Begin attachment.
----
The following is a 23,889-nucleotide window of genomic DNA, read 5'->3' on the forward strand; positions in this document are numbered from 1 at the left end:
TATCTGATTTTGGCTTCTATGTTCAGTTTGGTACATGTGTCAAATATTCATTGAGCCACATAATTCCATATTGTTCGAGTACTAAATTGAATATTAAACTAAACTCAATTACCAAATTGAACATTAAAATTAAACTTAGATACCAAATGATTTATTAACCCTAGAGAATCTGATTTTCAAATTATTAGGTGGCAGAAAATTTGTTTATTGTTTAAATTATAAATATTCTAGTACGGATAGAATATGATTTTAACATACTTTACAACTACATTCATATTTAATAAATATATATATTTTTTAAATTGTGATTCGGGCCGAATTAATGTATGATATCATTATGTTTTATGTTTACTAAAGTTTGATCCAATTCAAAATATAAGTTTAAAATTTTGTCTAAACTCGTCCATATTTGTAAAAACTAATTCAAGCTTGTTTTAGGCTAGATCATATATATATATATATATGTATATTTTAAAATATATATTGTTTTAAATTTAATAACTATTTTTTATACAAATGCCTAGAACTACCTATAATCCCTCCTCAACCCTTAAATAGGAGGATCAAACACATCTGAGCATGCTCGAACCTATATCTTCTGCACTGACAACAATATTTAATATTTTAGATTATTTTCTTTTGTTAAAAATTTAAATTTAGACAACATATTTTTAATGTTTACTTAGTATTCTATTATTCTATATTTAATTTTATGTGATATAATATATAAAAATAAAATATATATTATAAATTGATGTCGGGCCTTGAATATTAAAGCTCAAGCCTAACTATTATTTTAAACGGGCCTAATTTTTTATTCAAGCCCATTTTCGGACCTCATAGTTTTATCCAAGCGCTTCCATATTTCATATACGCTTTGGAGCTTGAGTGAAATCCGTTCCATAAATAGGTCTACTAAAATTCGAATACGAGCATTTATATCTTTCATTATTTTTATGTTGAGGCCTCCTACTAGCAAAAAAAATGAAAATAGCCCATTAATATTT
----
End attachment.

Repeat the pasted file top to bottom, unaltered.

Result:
The following is a 23,889-nucleotide window of genomic DNA, read 5'->3' on the forward strand; positions in this document are numbered from 1 at the left end:
TATCTGATTTTGGCTTCTATGTTCAGTTTGGTACATGTGTCAAATATTCATTGAGCCACATAATTCCATATTGTTCGAGTACTAAATTGAATATTAAACTAAACTCAATTACCAAATTGAACATTAAAATTAAACTTAGATACCAAATGATTTATTAACCCTAGAGAATCTGATTTTCAAATTATTAGGTGGCAGAAAATTTGTTTATTGTTTAAATTATAAATATTCTAGTACGGATAGAATATGATTTTAACATACTTTACAACTACATTCATATTTAATAAATATATATATTTTTTAAATTGTGATTCGGGCCGAATTAATGTATGATATCATTATGTTTTATGTTTACTAAAGTTTGATCCAATTCAAAATATAAGTTTAAAATTTTGTCTAAACTCGTCCATATTTGTAAAAACTAATTCAAGCTTGTTTTAGGCTAGATCATATATATATATATATATGTATATTTTAAAATATATATTGTTTTAAATTTAATAACTATTTTTTATACAAATGCCTAGAACTACCTATAATCCCTCCTCAACCCTTAAATAGGAGGATCAAACACATCTGAGCATGCTCGAACCTATATCTTCTGCACTGACAACAATATTTAATATTTTAGATTATTTTCTTTTGTTAAAAATTTAAATTTAGACAACATATTTTTAATGTTTACTTAGTATTCTATTATTCTATATTTAATTTTATGTGATATAATATATAAAAATAAAATATATATTATAAATTGATGTCGGGCCTTGAATATTAAAGCTCAAGCCTAACTATTATTTTAAACGGGCCTAATTTTTTATTCAAGCCCATTTTCGGACCTCATAGTTTTATCCAAGCGCTTCCATATTTCATATACGCTTTGGAGCTTGAGTGAAATCCGTTCCATAAATAGGTCTACTAAAATTCGAATACGAGCATTTATATCTTTCATTATTTTTATGTTGAGGCCTCCTACTAGCAAAAAAAATGAAAATAGCCCATTAATATTT